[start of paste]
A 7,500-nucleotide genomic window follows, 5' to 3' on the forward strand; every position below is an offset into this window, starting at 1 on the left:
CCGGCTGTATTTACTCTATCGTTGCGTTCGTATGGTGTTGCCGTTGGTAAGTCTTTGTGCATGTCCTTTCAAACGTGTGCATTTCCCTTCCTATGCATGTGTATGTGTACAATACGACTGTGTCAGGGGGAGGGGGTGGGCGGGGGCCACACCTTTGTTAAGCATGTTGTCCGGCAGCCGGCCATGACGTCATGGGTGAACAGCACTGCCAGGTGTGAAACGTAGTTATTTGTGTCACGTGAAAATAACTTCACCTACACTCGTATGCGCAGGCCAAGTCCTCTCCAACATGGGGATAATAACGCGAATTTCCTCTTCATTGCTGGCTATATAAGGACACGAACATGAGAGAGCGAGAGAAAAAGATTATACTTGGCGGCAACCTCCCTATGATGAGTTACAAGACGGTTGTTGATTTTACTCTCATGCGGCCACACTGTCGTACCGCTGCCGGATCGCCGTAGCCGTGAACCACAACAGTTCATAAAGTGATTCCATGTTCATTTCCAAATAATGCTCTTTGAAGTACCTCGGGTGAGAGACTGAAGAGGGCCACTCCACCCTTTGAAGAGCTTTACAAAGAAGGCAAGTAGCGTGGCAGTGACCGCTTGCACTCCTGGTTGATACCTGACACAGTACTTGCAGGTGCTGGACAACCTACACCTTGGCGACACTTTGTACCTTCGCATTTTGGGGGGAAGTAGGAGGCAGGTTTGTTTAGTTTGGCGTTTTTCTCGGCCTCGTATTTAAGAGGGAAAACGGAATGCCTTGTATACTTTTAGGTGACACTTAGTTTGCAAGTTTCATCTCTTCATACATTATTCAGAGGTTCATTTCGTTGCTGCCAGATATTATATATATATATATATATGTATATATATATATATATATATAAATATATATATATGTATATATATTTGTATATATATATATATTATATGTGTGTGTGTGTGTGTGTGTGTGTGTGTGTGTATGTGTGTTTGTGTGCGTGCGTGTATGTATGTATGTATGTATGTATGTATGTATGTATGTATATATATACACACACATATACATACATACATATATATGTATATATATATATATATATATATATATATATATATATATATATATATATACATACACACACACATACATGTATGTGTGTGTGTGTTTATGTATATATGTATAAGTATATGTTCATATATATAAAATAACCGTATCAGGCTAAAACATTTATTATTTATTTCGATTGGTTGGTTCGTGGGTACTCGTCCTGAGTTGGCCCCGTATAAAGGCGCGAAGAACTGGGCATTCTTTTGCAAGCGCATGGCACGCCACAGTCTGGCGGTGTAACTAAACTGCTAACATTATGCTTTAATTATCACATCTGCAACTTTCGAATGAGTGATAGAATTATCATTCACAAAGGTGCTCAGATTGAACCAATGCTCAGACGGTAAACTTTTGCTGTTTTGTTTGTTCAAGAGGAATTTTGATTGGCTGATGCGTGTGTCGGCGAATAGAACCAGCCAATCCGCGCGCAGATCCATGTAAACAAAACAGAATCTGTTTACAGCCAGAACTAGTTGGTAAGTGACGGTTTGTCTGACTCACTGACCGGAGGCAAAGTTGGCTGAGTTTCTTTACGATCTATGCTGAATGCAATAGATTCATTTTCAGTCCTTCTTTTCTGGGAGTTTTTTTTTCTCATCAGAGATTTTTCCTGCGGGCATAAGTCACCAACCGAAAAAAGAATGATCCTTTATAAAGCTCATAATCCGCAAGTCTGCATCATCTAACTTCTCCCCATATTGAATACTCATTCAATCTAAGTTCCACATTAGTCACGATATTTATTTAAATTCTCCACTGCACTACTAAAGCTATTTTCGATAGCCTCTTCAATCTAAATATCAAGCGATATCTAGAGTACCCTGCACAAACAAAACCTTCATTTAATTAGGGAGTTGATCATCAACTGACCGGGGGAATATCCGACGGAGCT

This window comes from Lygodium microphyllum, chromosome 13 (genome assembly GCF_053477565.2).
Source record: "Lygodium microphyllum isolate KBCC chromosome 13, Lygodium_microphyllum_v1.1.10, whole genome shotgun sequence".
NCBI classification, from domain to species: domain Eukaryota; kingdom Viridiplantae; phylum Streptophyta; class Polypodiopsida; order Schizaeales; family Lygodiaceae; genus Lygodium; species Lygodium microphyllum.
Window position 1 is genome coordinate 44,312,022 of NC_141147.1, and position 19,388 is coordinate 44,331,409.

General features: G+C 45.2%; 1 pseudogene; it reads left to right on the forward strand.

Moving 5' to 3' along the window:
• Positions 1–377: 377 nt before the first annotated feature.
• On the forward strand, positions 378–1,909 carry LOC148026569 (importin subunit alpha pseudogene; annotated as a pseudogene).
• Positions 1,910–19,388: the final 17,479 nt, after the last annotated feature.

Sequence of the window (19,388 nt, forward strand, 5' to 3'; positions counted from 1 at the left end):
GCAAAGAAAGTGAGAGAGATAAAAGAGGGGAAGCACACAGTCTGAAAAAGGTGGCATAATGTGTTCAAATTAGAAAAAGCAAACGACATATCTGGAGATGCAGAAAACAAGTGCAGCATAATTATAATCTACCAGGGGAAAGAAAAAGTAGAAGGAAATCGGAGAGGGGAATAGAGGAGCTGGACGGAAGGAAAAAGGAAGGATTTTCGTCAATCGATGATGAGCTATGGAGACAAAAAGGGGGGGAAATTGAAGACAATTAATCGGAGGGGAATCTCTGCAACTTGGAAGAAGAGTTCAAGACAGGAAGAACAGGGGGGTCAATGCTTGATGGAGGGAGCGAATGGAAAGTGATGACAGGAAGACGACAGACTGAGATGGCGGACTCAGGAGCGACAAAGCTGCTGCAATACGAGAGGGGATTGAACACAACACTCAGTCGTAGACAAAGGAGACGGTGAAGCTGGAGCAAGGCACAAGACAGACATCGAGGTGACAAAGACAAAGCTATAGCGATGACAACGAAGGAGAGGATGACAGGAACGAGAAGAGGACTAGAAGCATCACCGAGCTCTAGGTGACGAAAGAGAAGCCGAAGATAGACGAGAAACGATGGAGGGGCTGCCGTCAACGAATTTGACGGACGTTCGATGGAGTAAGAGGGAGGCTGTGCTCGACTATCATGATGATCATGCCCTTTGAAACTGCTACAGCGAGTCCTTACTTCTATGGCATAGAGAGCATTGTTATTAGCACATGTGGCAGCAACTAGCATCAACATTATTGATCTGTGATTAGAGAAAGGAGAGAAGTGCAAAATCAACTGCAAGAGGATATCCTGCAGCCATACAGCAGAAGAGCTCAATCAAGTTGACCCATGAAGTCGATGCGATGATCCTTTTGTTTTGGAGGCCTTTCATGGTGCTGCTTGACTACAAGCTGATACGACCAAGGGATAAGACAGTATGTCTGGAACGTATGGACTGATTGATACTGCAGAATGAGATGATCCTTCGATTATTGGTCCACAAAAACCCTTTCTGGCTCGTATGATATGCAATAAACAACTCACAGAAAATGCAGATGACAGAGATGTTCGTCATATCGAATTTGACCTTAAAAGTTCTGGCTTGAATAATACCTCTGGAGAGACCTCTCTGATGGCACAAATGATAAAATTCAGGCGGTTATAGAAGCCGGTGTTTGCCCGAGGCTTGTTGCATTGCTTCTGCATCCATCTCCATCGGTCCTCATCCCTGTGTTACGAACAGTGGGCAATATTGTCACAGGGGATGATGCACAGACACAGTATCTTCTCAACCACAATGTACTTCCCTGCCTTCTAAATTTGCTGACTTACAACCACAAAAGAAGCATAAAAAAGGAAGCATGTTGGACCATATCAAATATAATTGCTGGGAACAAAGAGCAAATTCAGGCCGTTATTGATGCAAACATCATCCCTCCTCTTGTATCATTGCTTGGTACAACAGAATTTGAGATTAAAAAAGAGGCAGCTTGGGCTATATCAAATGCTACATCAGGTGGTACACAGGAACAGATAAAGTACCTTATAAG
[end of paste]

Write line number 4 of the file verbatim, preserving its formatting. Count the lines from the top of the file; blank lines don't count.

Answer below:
Source record: "Lygodium microphyllum isolate KBCC chromosome 13, Lygodium_microphyllum_v1.1.10, whole genome shotgun sequence".